I spent six years on active duty in the US Army and as a lesbian, I can assure you that the “Don’t Ask, Don’t Tell” policy is not a homosexual witch-hunt and it’s really not that big of a deal. Honestly. There are far bigger fish to fry on the gay and lesbian civil rights wish list.
You may not be aware that there are the hundreds of outdated and straight up (no pun intended) ridiculous regulations in the military’s “Uniform Code of Military Justice” (UCMJ). The “Don’t Ask, Don’t Tell” (DADT) policy is only one of many that need amending. Most military folks are well aware of these silly regulations and just turn a blind eye. For example - it’s a UCMJ violation to have sex in any position other than the missionary. This probably dates back to when?1892?! But really, do you think that code is strongly enforced? The answer is ‘no.’
DADT mandates the discharge of any service member who is openly gay and according to the Servicemembers Legal Defense Network, 13,500 soldiers have been discharged from the military under DADT since 1994. But what do they really mean by “openly gay?” It’s certainly not standing in front of the unit formation and declaring, “I’m gay,” at the top your lungs. That might be enough to open an investigation, but the truth is, there needs to be some hard evidence to actually get you kicked out. I’m talking something along the lines of a very descriptive, pornographic video. Even that might not be enough.
Here’s what it took for four women (out of the total 13,500 discharged) to violate DADT. During a deployment to Iraq, a group of lesbians were engaging in sexual acts in a tent. First of all – gross! Living conditions during the first rotations into Iraq (especially in the tents) was anything but pleasant. Now to the point - These tents aren’t little private hideaways. Each tent houses between 15 – 30 soldiers with no walls and about 5 feet of space between each cot. That’s 5 feet of distance and zero of privacy between each bed. These women were having sexual relations in full view of the straight, female soldiers sharing their tent. The straight soldiers were slightly disgruntled by the free show night after night, and eventually they reported it. I would have felt the same way after only the first time. Needless to say, the four women were discharged. There was plenty of evidence against them since they shared the tent with other soldiers. But remember this – the women could have been discharged for the same thing if they were engaging in heterosexual sex. Technically, and statistically, they were discharged for homosexuality. In reality they were removed for being ignorant, disgusting, and screwing right in front of their peers (and probably their supervisors) in a combat zone, which is a violation in and of itself, straight or gay! This is a no-brainer. Their sexual encounters were so public and so frequent that you have to assume these women wanted to be discharged.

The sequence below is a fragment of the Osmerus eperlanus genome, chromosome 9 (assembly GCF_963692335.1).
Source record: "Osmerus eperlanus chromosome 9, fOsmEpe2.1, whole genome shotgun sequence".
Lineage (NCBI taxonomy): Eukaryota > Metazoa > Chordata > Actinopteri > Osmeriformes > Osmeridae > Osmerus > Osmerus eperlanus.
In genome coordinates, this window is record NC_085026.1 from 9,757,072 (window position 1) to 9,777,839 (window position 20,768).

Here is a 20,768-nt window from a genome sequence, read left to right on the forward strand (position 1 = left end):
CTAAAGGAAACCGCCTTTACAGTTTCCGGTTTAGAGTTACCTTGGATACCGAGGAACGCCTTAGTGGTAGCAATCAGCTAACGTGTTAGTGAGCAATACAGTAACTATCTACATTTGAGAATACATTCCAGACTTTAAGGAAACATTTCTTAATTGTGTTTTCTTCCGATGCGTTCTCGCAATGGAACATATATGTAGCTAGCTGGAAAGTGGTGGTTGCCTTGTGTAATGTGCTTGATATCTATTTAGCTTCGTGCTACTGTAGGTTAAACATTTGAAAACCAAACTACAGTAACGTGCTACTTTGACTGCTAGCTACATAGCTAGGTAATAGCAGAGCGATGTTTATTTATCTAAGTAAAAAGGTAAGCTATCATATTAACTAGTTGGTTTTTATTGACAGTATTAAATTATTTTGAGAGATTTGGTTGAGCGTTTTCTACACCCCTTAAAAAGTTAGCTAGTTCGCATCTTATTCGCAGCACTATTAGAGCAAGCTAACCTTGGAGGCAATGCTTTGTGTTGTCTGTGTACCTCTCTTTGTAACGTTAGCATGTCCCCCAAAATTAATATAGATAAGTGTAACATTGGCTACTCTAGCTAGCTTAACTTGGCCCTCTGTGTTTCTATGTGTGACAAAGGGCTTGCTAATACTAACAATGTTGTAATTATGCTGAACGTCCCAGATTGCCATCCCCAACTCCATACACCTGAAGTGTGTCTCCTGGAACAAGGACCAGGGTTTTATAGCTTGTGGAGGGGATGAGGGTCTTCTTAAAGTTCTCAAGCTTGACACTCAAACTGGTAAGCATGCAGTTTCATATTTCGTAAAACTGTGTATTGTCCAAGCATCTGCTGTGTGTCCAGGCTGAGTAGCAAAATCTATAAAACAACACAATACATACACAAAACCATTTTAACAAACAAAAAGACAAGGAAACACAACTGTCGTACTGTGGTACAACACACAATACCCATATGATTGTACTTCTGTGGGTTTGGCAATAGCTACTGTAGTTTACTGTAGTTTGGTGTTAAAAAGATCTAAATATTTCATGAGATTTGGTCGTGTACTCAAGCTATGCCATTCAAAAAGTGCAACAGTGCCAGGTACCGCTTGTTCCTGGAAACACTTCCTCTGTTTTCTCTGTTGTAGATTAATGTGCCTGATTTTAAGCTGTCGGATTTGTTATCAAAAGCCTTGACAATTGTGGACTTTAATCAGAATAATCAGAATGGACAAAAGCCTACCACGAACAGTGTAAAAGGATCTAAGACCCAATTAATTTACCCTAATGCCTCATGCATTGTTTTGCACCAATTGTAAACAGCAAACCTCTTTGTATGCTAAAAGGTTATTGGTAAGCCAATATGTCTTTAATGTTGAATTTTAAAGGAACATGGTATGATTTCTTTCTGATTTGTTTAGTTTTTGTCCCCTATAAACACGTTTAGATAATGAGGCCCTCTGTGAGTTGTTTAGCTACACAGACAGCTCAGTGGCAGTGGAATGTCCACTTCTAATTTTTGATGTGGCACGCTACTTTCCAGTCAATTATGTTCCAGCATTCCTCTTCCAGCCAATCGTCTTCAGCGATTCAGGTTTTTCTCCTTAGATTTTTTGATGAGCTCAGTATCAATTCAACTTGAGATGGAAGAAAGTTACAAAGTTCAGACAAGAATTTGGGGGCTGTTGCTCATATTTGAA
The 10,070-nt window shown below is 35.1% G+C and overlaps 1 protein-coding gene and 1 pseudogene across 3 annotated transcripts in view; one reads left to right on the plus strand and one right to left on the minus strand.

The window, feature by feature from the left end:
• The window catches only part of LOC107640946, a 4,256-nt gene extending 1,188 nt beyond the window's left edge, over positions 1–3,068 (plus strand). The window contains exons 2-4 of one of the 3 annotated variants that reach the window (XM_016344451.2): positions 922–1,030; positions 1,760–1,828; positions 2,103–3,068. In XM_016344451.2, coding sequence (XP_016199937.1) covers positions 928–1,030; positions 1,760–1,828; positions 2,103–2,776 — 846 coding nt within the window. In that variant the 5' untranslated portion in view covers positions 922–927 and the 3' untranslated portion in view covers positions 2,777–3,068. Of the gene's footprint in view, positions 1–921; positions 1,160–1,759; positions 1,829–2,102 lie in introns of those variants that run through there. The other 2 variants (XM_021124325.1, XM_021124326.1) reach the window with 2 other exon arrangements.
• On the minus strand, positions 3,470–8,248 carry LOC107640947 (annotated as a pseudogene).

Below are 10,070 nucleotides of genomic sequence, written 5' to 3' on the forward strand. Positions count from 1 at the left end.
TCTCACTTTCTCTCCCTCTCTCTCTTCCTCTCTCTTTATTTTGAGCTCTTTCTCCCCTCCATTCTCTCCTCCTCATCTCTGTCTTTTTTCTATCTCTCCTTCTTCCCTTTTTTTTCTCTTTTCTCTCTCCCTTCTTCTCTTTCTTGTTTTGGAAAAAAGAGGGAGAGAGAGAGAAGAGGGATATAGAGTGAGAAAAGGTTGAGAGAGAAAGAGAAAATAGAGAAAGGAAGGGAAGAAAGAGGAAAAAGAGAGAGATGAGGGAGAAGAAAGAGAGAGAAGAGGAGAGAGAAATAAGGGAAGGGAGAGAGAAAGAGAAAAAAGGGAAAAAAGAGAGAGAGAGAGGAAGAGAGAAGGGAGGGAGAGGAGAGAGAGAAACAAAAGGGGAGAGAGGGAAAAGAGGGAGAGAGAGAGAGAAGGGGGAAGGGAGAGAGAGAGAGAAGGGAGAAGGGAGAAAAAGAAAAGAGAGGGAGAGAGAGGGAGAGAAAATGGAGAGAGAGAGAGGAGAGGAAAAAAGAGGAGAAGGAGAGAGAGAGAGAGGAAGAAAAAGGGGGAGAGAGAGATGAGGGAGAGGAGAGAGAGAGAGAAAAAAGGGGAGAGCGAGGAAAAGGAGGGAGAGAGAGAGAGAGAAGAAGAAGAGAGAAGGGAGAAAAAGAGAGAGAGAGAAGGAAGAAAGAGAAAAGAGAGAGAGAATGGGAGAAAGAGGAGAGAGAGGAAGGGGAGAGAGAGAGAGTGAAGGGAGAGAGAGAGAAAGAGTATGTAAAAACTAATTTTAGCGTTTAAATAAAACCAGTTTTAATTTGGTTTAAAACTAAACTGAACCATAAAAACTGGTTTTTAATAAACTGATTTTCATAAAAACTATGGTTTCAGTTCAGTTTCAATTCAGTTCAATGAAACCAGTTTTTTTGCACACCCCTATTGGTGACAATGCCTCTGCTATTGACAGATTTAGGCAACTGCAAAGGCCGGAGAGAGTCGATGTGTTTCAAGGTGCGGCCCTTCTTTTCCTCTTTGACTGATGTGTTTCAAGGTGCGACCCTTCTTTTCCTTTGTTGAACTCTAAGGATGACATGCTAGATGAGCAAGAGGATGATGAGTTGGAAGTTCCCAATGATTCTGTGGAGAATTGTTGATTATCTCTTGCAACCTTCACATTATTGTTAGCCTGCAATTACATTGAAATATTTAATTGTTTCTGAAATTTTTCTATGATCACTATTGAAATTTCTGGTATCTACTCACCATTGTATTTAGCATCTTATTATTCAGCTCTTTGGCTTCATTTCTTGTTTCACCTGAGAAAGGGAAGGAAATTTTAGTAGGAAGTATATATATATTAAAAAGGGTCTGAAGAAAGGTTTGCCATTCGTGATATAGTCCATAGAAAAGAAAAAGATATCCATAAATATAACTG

Looking for a way out of the service isn’t a new idea. Since 9/11, soldiers have been going to extraordinary measures to find the quickest way out of a deployment including intentional pregnancies and cutting off fingers. Hell, my unit’s chaplain (who was gay, by the way) went AWOL! He ran away with his lover to Canada the night before we left for Iraq. That’s a nice morale booster for the soldiers.
During my time in the Army, a large percentage of the DADT investigations were caused by straight soldiers playing the homosexual card to get out of going overseas. These guys would go to the extreme, staging photographs and videos of themselves with other men, or maybe even making out in front of their commander. They were using DADT as a potential free ticket out of a deployment.
The military has parades, but it isn’t a place to parade around our sex lives, gay or straight, so if we sign up to serve, it’s not hard to live as a happy gay man or woman when the workday is over. Just don’t have sex on the conference room table, and no packing before PT. Is it that hard?
What the gay and lesbian soldiers DO need, far above abolishing DADT, are the legal rights provided to married couples by the military. Without having the right to marry, removing DADT hardly does a thing. Here’s an example – a lesbian soldier who was serving in Iraq might be informed that her girlfriend (the woman she would have married if she could) was killed in a car accident. The lesbian soldier may be able to serve openly (without DADT), but STILL wouldn’t be afforded the same rights as a legally married solder. Without marriage equality, the lesbian soldier wouldn’t be able to go home because emergency leave is only approved for family members.
The bottom line is – get your priorities in order. Don’t spin your wheels repealing a ridiculous and pointless regulation. Instead, keep your eye on the prize and fight for marriage equality. Without it, we’ll never be out, or equal, in the military or in the rest of America.